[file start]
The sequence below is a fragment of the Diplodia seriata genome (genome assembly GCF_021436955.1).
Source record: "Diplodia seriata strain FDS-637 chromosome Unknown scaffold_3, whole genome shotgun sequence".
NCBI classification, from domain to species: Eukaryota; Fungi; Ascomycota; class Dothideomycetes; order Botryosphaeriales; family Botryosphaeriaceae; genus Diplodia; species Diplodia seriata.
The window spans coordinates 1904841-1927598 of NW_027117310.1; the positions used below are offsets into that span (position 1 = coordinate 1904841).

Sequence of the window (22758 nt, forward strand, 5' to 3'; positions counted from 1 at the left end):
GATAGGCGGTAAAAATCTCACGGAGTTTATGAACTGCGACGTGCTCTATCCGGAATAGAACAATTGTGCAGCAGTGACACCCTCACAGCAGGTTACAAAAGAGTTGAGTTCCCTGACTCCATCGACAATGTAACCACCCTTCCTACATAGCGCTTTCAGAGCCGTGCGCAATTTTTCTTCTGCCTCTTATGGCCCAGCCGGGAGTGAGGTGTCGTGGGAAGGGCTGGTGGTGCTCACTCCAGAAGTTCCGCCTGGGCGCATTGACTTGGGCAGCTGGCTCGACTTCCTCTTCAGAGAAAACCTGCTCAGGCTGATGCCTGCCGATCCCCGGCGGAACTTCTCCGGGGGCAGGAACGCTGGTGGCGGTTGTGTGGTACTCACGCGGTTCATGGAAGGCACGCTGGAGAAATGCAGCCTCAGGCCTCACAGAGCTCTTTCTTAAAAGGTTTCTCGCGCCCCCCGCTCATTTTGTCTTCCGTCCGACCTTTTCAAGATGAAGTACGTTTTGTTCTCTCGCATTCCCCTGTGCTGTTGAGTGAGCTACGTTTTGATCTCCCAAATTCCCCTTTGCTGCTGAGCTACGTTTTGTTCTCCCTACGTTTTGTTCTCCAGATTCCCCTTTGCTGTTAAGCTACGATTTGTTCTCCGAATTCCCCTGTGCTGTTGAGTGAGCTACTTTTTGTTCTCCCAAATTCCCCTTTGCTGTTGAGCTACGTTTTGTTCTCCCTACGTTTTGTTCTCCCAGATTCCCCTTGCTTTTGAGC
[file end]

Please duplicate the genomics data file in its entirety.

The sequence below is a fragment of the Diplodia seriata genome (genome assembly GCF_021436955.1).
Source record: "Diplodia seriata strain FDS-637 chromosome Unknown scaffold_3, whole genome shotgun sequence".
NCBI classification, from domain to species: Eukaryota; Fungi; Ascomycota; class Dothideomycetes; order Botryosphaeriales; family Botryosphaeriaceae; genus Diplodia; species Diplodia seriata.
The window spans coordinates 1904841-1927598 of NW_027117310.1; the positions used below are offsets into that span (position 1 = coordinate 1904841).

Sequence of the window (22758 nt, forward strand, 5' to 3'; positions counted from 1 at the left end):
GATAGGCGGTAAAAATCTCACGGAGTTTATGAACTGCGACGTGCTCTATCCGGAATAGAACAATTGTGCAGCAGTGACACCCTCACAGCAGGTTACAAAAGAGTTGAGTTCCCTGACTCCATCGACAATGTAACCACCCTTCCTACATAGCGCTTTCAGAGCCGTGCGCAATTTTTCTTCTGCCTCTTATGGCCCAGCCGGGAGTGAGGTGTCGTGGGAAGGGCTGGTGGTGCTCACTCCAGAAGTTCCGCCTGGGCGCATTGACTTGGGCAGCTGGCTCGACTTCCTCTTCAGAGAAAACCTGCTCAGGCTGATGCCTGCCGATCCCCGGCGGAACTTCTCCGGGGGCAGGAACGCTGGTGGCGGTTGTGTGGTACTCACGCGGTTCATGGAAGGCACGCTGGAGAAATGCAGCCTCAGGCCTCACAGAGCTCTTTCTTAAAAGGTTTCTCGCGCCCCCCGCTCATTTTGTCTTCCGTCCGACCTTTTCAAGATGAAGTACGTTTTGTTCTCTCGCATTCCCCTGTGCTGTTGAGTGAGCTACGTTTTGATCTCCCAAATTCCCCTTTGCTGCTGAGCTACGTTTTGTTCTCCCTACGTTTTGTTCTCCAGATTCCCCTTTGCTGTTAAGCTACGATTTGTTCTCCGAATTCCCCTGTGCTGTTGAGTGAGCTACTTTTTGTTCTCCCAAATTCCCCTTTGCTGTTGAGCTACGTTTTGTTCTCCCTACGTTTTGTTCTCCCAGATTCCCCTTGCTTTTGAGC